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According to Zvi Bar’el, Saudi Arabia dictates resolutions issued by the UN Security Council despite it not being a member.

He also says the Saudis dictate White House decision-making as well, stating that “it (Saudi Arabia) does have a sympathetic ear in the corridors of the U.S. administration and in all the other veto-wielding countries”. He also asserts that the Saudis control the Arab world’s media, directing it in the direction of its choice. He concludes by asserting that Saudi Arabia will exert all its efforts to protect Iran from an imminent military strike.

I forgot to mention that Bar’el is an Israeli writer for the Ha’aretz newspaper.

In this regards, I do not wish to discuss Bar’el’s assumptions or conclusions, however; what I do find interesting about these Israeli-based editorials is the way they highlight how similar we are as people, as if we were looking at a mirror image of each other.

No single Arab newspaper today is ever void of articles and editorials that claim Israel dictates the decision-making process in Washington, or that the Zionist lobby controls the White House and that the Jews control and run the western media.

Arabs speak of Jewish domination of the western and international media, as if it were a science fiction movie about warring planets in the year 20,000 A.D. Bar’el speaks about the influence of Saudi Arabia in the same intimidating spirit and conspiratorial interpretation.

In Bar’el’s view, the Saudis influences everything; including the ability to control the decision-making of all 5 permanent members in the UN Security Council, who have the ability to veto any resolution, despite what world public opinion dictates.

He believes that Saudis manipulate the Arab world through their media. Here, one can draw the same conclusion in Arab publications that issue statements that exaggerate Israeli and Jewish roles in the world to the extent it lessens the value of others and exposes them as weak nations of no considerable opinion, capabilities or logic.

Moreover, in Bar’el own words, American President George Bush can only “bite his lip”, when he is displeased with the kingdom. This assertion highlights Bar’el’s belief that the US President is obliged to turn a blind eye towards everything that Saudi Arabia says or does unlike other countries of the world.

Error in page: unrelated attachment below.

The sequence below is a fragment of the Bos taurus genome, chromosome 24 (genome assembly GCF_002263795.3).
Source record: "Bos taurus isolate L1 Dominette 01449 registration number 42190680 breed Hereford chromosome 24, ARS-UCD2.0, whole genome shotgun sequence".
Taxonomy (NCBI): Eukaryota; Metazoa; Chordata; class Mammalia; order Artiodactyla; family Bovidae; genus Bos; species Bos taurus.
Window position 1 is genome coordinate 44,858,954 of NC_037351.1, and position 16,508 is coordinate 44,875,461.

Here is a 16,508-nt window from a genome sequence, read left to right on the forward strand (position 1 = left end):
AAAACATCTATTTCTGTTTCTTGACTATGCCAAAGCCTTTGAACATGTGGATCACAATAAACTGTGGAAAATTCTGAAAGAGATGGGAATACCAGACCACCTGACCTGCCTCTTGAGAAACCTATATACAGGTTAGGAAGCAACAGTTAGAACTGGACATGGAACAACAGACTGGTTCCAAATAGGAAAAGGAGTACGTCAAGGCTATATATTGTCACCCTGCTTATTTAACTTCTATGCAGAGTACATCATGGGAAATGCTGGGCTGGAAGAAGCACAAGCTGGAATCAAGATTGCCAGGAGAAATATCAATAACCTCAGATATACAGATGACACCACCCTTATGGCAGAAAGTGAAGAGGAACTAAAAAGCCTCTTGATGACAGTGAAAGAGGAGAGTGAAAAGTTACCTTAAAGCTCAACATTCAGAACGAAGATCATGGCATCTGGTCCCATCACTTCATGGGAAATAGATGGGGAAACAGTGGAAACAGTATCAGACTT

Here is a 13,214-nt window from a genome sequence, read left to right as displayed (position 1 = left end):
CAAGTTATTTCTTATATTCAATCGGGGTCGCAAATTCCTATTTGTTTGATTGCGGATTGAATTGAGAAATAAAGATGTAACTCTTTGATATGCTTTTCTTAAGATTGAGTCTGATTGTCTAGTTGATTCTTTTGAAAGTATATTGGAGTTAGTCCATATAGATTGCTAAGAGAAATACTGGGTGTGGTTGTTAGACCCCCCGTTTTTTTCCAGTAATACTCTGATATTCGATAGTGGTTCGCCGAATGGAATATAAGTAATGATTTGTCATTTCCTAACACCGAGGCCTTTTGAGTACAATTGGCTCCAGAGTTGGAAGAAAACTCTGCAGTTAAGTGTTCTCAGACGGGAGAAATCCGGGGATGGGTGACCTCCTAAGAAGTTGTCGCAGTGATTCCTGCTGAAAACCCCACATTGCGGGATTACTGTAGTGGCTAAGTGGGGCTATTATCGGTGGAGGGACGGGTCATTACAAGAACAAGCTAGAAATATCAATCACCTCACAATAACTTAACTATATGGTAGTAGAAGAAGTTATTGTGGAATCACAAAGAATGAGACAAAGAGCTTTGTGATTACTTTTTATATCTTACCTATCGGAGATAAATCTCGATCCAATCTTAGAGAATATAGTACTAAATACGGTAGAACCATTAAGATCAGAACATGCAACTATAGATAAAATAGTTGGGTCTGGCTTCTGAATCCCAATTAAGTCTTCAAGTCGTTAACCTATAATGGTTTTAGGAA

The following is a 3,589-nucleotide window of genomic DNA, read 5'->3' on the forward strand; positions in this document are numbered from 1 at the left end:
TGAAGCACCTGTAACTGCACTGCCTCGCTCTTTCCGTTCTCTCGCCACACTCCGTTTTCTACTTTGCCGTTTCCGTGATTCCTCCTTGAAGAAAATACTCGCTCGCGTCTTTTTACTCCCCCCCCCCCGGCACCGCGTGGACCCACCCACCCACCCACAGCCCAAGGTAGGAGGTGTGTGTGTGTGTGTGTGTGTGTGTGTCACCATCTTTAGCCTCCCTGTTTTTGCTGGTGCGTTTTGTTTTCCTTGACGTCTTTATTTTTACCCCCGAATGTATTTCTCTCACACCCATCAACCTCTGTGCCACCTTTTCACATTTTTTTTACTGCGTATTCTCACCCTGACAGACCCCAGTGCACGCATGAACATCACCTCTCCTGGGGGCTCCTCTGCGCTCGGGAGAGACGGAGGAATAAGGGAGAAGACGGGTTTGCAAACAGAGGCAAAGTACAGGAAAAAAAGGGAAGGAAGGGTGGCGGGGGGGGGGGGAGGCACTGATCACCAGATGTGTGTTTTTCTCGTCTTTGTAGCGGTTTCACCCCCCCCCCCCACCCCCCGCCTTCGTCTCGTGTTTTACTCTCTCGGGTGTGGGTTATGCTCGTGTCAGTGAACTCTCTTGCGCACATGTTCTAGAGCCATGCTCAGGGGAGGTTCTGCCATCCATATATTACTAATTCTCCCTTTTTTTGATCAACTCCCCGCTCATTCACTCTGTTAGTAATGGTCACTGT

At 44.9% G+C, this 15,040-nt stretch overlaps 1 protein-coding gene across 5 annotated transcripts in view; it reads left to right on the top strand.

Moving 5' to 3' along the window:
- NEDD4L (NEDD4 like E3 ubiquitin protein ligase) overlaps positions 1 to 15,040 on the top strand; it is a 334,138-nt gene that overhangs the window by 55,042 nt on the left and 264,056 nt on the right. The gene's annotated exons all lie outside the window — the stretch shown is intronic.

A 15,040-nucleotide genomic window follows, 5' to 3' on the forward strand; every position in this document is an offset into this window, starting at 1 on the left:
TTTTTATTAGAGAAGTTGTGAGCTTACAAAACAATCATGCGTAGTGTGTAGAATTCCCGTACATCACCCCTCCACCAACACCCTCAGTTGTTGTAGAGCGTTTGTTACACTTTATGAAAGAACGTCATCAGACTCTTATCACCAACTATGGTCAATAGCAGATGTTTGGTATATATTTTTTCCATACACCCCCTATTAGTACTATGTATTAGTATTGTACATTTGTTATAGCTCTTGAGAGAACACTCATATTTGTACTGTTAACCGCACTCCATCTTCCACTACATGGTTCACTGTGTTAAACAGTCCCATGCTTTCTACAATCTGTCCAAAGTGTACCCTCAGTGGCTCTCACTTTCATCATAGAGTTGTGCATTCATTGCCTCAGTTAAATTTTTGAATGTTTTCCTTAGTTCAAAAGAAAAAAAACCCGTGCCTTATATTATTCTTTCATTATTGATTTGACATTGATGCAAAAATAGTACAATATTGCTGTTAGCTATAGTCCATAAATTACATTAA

The truth of the matter is that most States, regardless of how minor they are, have the right to determine for themselves what role they want to play. Any State has the right to waive or challenge, accept or boycott; these are its decisions and it has to bear all the consequences. The international crisis over Iran is the best example of international political relations. All countries of the UN Security Council and most Arab states are explicitly against Iranian nuclear proliferation, yet they differ in how to challenge this superficially peaceful project. In this instance, the Saudi stance is against Iran obtaining a nuclear bomb or attacking it.

If Bar’el is of the belief that the world is made up of two poles, a Saudi one and another that’s yet to be defined, then I must say that we need to take step back and redefine ourselves again. Saudi Arabia is a bit richer than Singapore, but all its public and private media do not add up to one tenth of a single company like Walt Disney.

If it’s true that Saudi Arabia has such political and media clout, as Bar’el says, then this must be attributed to its initiatives and status that are not supported by military fleets.

Abdulrahman Al-Rashed

Abdulrahman Al-Rashed

Abdulrahman Al-Rashed is the former general manager of Al-Arabiya television. He is also the former editor-in-chief of Asharq Al-Awsat, and the leading Arabic weekly magazine Al-Majalla. He is also a senior columnist in the daily newspapers Al-Madina and Al-Bilad. He has a US post-graduate degree in mass communications, and has been a guest on many TV current affairs programs. He is currently based in Dubai.

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